AVC: But there have been so many suspects over the years. People have made these iron, convincing cases against several people.

JCL: Sure. That’s what the movie’s about, isn’t it? I think that movie is about the virus of obsession. And I don’t think that’s stopped. The Zodiac isn’t the first one to do that, obviously. The first one I can think of us is the guy here [in Chicago]. The Devil In The White City.

AVC: Oh, right, with the death hotel. Holmes?

JCL: Yes, H.H. Holmes. That guy may be the first recorded one. Although Jack The Ripper was before that. But it’s like the myth of vampirism. There’s just something attractive to people about these men who see themselves as above humanity. To be released from the constraints of moral society. We might be seeing that play out in other ways.

AVC: David Fincher has this reputation as an intense perfectionist, sometimes demanding 50 takes to get a scene right.

JCL: As a person who came from the theater, I love that. It doesn’t bother me at all. The fact that he wanted to do it again was perfectly fine with me. I was also aware of it, so I didn’t take it personally. I didn’t think, “I suck now” because we were on 50. I think if you get to 50 with Clint Eastwood, you’re doing something wrong. [Laughs.] But Fincher is meticulous. He’s like the other masters I’ve worked with. They understand filmmaking to a degree that I could only dream of. And they are following their passion. This is a poor analogy, but Picasso was a cubist and went through a wide variety of movements in his career. He could have drawn figures better than anyone if he wanted to. He didn’t want to. So that’s what it’s like working with David Fincher. He’s after something. And it takes him 50 takes to get it.

AVC: He knows what he wants.

JCL: He knows what he’s looking for, and he knows how to get it. I also think he likes the performances of exhausted actors. He finds something interesting about that.

Read the full interview

‘Lucky’ director John Carroll Lynch talks Harry Dean Stanton’s final role

By Jason Fraley
September 26, 2017
wtop

Podcast: 28:04 min

WASHINGTON — He’s one of the most prolific character actors in Hollywood history, from “Cool Hand Luke” (1967) to “Alien” (1979), from “Paris, Texas” (1984) to “Repo Man” (1984).

Now, just days after his death at age 91, Harry Dean Stanton gives his final performance in the indie dramedy “Lucky,” marking the directorial debut of actor John Carroll Lynch (“Fargo”).

[…]

Who can forget his suspect in David Fincher’s “Zodiac” (2007)? His acting chops are on display in two scenes: first as he’s called into the police station where the cops remark, “Nice watch.” They don’t seem to notice the clue right under their noses: the watch is a “Zodiac” brand.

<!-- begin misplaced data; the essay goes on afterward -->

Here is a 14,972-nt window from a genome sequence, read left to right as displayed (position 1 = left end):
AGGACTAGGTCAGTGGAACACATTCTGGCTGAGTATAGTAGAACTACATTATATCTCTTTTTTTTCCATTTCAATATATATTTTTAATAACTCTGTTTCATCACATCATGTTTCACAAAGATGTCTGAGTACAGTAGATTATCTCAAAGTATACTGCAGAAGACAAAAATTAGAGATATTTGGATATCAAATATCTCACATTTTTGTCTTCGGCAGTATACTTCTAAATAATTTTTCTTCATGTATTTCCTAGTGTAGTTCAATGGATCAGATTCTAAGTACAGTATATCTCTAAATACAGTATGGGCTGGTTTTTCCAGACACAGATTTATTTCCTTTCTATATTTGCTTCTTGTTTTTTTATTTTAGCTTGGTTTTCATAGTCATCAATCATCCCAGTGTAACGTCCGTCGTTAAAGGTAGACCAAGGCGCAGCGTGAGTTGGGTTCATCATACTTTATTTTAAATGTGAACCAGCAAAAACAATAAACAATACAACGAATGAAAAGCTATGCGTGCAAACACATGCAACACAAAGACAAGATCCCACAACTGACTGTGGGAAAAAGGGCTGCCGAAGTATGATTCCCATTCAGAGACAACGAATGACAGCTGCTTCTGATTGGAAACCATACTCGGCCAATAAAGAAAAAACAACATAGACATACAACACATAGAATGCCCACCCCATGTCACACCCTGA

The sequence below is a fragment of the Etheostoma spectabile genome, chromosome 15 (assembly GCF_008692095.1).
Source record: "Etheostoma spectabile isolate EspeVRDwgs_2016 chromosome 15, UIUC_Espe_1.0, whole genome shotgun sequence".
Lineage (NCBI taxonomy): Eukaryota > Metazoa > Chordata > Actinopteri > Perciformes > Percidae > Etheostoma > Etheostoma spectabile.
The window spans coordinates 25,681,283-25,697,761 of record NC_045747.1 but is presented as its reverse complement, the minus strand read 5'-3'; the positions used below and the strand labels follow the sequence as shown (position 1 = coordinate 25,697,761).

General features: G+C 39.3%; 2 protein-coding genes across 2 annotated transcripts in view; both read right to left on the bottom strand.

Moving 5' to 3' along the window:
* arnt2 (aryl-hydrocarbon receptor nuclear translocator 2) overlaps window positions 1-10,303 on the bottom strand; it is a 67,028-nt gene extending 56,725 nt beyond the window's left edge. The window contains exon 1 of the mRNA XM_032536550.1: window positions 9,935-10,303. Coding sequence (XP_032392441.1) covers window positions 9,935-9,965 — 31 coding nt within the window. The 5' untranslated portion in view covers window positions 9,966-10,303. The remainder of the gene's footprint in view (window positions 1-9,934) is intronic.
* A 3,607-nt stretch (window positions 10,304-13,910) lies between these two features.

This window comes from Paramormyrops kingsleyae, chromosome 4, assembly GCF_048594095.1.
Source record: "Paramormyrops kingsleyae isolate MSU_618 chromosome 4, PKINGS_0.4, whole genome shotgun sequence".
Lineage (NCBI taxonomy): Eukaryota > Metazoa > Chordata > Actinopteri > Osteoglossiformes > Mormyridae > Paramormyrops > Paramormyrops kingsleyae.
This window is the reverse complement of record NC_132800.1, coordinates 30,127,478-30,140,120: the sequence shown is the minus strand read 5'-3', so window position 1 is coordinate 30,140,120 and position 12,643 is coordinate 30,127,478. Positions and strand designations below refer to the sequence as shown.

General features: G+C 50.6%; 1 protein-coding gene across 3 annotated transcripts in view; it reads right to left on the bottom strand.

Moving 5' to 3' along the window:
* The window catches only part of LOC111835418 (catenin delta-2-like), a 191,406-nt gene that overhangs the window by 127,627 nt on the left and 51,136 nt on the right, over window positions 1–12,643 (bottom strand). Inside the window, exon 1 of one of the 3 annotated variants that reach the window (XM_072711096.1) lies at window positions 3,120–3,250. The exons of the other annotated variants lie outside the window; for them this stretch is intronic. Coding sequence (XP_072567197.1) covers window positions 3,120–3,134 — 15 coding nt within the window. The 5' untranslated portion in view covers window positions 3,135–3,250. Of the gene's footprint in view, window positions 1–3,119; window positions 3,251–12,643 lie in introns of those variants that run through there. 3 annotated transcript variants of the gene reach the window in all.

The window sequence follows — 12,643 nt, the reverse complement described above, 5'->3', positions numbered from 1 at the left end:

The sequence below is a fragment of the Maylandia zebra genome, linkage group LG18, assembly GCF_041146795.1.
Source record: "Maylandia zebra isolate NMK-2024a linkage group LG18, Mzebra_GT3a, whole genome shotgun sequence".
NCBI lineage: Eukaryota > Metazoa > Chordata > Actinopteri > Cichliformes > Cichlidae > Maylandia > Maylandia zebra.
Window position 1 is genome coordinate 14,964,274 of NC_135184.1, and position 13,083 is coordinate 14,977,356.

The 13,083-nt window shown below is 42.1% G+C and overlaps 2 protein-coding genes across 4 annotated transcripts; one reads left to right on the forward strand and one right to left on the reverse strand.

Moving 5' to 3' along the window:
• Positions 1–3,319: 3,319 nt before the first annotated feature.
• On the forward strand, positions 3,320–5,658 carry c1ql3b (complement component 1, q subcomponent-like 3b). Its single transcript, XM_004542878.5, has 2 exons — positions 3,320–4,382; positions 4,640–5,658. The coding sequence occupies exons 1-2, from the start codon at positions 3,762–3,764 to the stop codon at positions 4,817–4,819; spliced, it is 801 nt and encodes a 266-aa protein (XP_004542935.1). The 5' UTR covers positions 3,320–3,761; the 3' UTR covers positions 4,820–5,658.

“[Fincher] did a great job,” Lynch said. “That [acting] foursome — Elias Koteas, Anthony Edwards, Mark Ruffalo and I — had one of the best days on set that I’ve ever had.”

His final scene is just as brilliant, as Jake Gyllenhaal’s Detective Robert Graysmith enters Lynch’s hardware store, engaging in a silent staredown that suggests he’s the killer.

“Graysmith so desperately needs to know,” Lynch said. “The scene is written like the end of ‘Moby Dick’ where Ahab is tied to the whale. Melville writes, ‘The whale looks at Ahab, and Ahab looks at the whale.’ That’s how I saw it. They recognize each other in that moment.”

Read the full interview

The Music of Jason Hill for David Fincher

Jason Hill (SoundCloud)

2014. “She” cover for the Gone Girl Teaser Trailer

Produced, arranged and mixed by Jason Hill. Featuring Richard Butler on vocals.

2015. Music for Videosyncrasy

6 tracks. Written, Performed, Produced and Mixed by Jason Hill.

2017. Mindhunter (Netflix)

Big Score: Fincher Plucks Obscure Jason Hill as ‘Mindhunter’ Composer

Newcomer Jason Hill (front) landed a plum assignment, composing music for David Fincher’s new Netflix series Mindhunter.

By Paula Parisi on August 3, 2017
Max the Trax

Unknown yesterday, Jason Hill has landed in the Hollywood music mix with a bang, landing composer duties on David Fincher’s new Netflix series Mindhunter, premiering Oct. 13. Multi-instrumentalist Hill has spent the past 15 years kicking around the rock scene, performing with members of The Killers and The New York Dolls in various configurations, led his own band, Louis XIV, and was also in Vicky Cryer.

Read the full article

 

View this post on Instagram

Mindhunter

A post shared by JASON HILL (@jasonhillofficial) on

Thanks to Dante

Steven Soderbergh: ‘There’s no new oxygen in this system’

The American director discusses his long-awaited return to feature filmmaking with Logan Lucky.

Interview: Matt Thrift
Illustration: Robert Manning
Little White Lies